On September 19, Cumbre Vieja—a volcanic ridge covered in the rocky scars of past paroxysms—erupted for the first time in 50 years. Every single day thereafter, molten rock cooking at nearly 2,000 degrees Fahrenheit has poured from multiple fissures and vents, frequently accompanied by explosions propelling glassy ash skyward. Around 2,500 buildings, many of them homes, have been destroyed as the lava has meandered to the sea, where it continues to build an onyx delta shrouded in a haze of ash, steam, and acid.
Naturally, the 7,500 people who have had to flee the area want to know when this tempestuous act of magmatic madness will come to an end. Unfortunately, volcanologists don’t have an answer to that all-important query. A similar level of uncertainty arises whenever a volcano erupts, whether it’s spewing lava and ash near people or far from them.
Volcanologists are starting to get pretty good at forecasting the start of an eruption. If a volcano has been thoroughly monitored for some time, then scientists get to know what its usual activity is like: the quakes it makes when magma or hydrothermal fluids move about; the way it breathes in and out and changes its shapes; the sorts of gases it belches out. If one or several of those parameters begin to significantly shift, then it may suggest something sinister is approaching.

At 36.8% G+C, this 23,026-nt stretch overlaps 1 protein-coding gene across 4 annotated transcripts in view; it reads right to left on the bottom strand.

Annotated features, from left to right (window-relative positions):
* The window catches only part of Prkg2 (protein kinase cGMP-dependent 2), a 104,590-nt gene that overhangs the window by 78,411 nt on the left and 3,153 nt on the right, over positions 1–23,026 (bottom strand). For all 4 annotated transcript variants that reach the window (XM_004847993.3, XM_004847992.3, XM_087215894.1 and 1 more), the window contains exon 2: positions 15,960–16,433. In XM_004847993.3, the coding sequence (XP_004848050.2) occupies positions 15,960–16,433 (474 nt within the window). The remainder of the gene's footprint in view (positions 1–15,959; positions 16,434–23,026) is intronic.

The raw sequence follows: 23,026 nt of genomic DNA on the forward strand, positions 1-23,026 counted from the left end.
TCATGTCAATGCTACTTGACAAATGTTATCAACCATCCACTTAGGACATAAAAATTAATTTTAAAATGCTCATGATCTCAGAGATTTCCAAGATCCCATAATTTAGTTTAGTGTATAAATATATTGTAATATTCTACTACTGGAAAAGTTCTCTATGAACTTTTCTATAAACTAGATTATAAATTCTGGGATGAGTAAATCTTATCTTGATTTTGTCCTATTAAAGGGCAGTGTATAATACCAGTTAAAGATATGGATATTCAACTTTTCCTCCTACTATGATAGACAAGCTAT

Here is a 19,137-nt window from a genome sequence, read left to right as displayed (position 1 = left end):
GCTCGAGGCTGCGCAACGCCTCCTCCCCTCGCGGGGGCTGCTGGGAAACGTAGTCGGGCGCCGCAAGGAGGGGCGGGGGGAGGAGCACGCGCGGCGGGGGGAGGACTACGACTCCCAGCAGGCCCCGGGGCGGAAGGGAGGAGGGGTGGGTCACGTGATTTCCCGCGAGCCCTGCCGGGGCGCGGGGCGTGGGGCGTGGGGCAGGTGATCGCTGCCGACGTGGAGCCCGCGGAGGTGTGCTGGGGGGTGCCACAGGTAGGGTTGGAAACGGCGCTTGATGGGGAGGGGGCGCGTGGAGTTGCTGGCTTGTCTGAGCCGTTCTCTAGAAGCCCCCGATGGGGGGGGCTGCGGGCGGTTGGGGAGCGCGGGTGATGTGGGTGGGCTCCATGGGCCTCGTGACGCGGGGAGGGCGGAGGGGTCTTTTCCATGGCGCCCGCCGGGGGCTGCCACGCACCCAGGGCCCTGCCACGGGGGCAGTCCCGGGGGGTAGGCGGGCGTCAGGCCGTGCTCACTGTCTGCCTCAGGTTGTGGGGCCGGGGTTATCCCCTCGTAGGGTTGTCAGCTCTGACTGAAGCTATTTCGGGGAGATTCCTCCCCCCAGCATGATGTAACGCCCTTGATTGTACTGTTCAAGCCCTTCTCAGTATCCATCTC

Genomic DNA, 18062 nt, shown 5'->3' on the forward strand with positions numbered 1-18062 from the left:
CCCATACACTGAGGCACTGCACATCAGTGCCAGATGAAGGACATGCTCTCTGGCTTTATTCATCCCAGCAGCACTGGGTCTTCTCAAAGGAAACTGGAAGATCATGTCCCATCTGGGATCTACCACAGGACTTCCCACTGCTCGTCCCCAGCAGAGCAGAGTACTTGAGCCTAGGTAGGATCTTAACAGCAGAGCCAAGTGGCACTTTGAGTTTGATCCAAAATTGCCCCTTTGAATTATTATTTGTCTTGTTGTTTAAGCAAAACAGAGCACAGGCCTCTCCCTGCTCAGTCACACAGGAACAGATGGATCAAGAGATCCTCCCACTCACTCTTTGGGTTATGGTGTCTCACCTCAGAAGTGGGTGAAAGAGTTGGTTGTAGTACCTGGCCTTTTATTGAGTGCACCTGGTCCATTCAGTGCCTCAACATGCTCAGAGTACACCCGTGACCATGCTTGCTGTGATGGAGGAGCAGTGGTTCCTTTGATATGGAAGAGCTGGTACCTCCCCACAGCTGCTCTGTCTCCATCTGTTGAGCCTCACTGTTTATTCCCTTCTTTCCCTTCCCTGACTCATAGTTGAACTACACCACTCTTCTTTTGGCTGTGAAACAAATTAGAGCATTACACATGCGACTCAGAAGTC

When solid observations are combined with a decent knowledge of the volcano’s eruptive history, volcanologists can at the very least warn those nearby that an eruption in the next few days or weeks is more probable than it was previously. But “the end, it’s very difficult to forecast,” said Maurizio Ripepe, a geophysicist at the University of Florence in Italy. Why?
Confusingly, there is no agreement on what defines an eruption’s termination. That may sound silly—surely, it’s when there’s no more lava shooting out of the volcano, right?—but volcanoes don’t care about how us puny surface-dwellers measure time. These titanic lithic entities exist and operate on timescales far exceeding the ones we are used to.
Take Hawaii’s Kīlauea: Lava started coming out of part of that colossal volcano in 1983, and although its eruptive activity ebbed and flowed, with some brief pauses in lava production, it only really stopped in August 2018—35 years after that extraordinary eruption sequence began. Then, in December 2020, lava once again poured into Kīlauea’s summit crater. Were those 18 months a pause, or a (temporary) end to the volcano’s eruptive shenanigans?
To a volcano, the distinction between the two is meaningless. Sam Mitchell, a volcanologist at the University of Bristol, said that what matters to those living around these volcanoes is the answer to a slightly different question: When has a volcano stopped erupting long enough for it to be safe to return? When can a community start to rebuild? In other words, what stops a volcano from erupting on a human timescale?
Knowing how much magma is available to erupt would be fantastic. Scientists can’t yet see magma shifting about below the surface, but they can at least infer how much is there. The amount the ground inflates is a proxy for how much pressurized magma is vying to burst through, and the seismic soundtrack made by magma breaking through rock can be used to track its movement. If that inflation turns into deflation, then it may be a sign that the magma supply is running dry or is at the very least losing the pressure required to punch through, said Pablo González, a physical volcanologist at the Spanish National Research Council in Tenerife.